The big takeaway is this: for both linear and exponential models, the y-intercept is the starting point or initial value. For a linear function, the slope is the unit rate of change – the change in whatever y measures per one unit increase of whatever x measures. For an exponential function, the value of b always represents the growth or decay rate – typically expressed as a percent. You’ll need to set b = 1 + r or b = 1 – r, then solve for r to get the percent change.
Don’t forget to bring your Chromebook and calculator every day for the rest of this week!
Ms. Seifert and I would like to invite you to a pre-exam breakfast and review session in her room, H213, on Thursday. We’ll start things up around 8:40 for those of you who don’t have 1st period free, and we’ll spend 1st period hanging out and answering any lingering, last-minute questions you may have.
We plan to get bagels, but if you have dietary restrictions (gluten free, vegan, etc.) please indicate them on this form by the end of the day!
Your AP exam is on Thursday, in the afternoon. Between now and then, what we do for review is largely up to you. I’ll have some ideas here and there, but I’ll expect you to ask questions and guide what we do for these last few days.
Tonight, you should take a look at the AP Exam tips on pages 608-610. We’ll do some more review with AP multiple choice questions in class tomorrow, but after that it’s up to you!
We will be starting the last part of Unit 9 on Monday, some more work with exponential and linear modeling. This will include a review of Linear and Exponential Regression, so you should plan on bringing your calculator and charged Chromebook every day next week.
Today was our quiz, and we have the usual post-quiz homework assignment. Complete one page, your choice, for the homework credit. Complete both pages for an extra point on the quiz.
With the last few days before the exam, I want to switch our focus back to the multiple choice section. This weekend, I’d like you to complete the multiple choice section of Practice Exam 2 of your review book. Do as much as you can. We’ll talk about questions you may have on Monday.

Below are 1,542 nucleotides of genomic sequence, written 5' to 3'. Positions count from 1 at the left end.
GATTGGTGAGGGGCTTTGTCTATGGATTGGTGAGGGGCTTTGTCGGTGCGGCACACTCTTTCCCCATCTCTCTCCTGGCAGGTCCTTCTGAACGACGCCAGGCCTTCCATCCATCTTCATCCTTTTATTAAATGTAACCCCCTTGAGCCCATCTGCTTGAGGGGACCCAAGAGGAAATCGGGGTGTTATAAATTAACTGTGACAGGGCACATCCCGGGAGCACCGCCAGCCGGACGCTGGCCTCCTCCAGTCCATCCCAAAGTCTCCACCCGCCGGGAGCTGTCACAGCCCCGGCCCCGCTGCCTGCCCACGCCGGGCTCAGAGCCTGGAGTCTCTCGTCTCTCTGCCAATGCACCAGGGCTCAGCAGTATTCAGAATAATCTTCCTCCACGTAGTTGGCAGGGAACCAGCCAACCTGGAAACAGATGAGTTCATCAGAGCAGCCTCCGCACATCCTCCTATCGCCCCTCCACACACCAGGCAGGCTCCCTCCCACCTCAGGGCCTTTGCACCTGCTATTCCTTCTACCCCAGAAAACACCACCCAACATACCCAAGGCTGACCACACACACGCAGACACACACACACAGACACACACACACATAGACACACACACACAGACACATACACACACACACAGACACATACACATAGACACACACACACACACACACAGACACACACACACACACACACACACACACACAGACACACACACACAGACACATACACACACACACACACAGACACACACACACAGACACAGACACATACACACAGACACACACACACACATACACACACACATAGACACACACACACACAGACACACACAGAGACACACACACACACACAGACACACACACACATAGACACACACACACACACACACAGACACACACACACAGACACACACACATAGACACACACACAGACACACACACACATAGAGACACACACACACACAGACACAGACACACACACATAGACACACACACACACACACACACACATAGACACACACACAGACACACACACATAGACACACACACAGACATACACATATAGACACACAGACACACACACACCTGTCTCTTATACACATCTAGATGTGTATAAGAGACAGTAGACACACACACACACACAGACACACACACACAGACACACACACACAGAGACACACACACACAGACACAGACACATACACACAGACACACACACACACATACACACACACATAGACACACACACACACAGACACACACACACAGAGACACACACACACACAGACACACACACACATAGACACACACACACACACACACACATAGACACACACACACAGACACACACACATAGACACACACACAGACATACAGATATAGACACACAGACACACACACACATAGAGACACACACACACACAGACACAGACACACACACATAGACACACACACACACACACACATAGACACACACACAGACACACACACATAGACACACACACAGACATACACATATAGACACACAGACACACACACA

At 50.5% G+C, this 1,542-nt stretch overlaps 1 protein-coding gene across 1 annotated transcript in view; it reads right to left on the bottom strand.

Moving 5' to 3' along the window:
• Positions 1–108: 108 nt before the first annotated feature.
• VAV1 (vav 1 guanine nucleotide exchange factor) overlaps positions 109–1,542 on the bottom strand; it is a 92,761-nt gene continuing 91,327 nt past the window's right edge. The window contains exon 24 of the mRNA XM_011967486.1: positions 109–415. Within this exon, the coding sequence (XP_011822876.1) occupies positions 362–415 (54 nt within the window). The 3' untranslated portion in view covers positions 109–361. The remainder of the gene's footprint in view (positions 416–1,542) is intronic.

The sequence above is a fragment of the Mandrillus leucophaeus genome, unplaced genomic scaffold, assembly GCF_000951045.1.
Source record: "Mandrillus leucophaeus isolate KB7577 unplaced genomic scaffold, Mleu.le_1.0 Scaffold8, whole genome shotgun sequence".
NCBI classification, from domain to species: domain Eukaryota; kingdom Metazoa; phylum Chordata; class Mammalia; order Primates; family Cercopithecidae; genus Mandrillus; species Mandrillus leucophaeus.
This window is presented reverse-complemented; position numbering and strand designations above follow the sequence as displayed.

I’ve decided to push the quiz a day to give us a little more time to review. Your homework is twofold:
Your second quiz of the unit, on exponential function and compound interest word problems, is tomorrow. You got HW 9.11 – Quiz 2 Review in class today, and that will be collected tomorrow. You can find the answers here.
I also recommend you rewatch some of the lesson videos posted below and/or work on some of the highlighted IXL Modules.
Lesson Video Archive
By Friday, complete the 2014 released Free Response Questions. On Friday, you’ll get into grading groups and score your peers’ responses according to the scoring rubric. Note that this is a different exam from what appears on your review calendar.
This grade will not be counted towards your marking period average. Please do not review the solutions to these problems. Let this be another opportunity to practice the free response section of the exam. Spend no more than 1.5 hours, and use no resources other than your calculator and formula sheet.
Write all of your answers on blank sheets of paper. More than one solution per page is fine; we’ll staple them together in class. But please make it neat! Your peers will be reviewing your work!
We reviewed the binomial and geometric probability models today, along with sampling distribution models for proportions and for means. Tonight, please do the following
In addition, I’d recommend you look at section 10 from your review book.
Review my answers here before class tomorrow so we can address any lingering questions you may have more efficiently.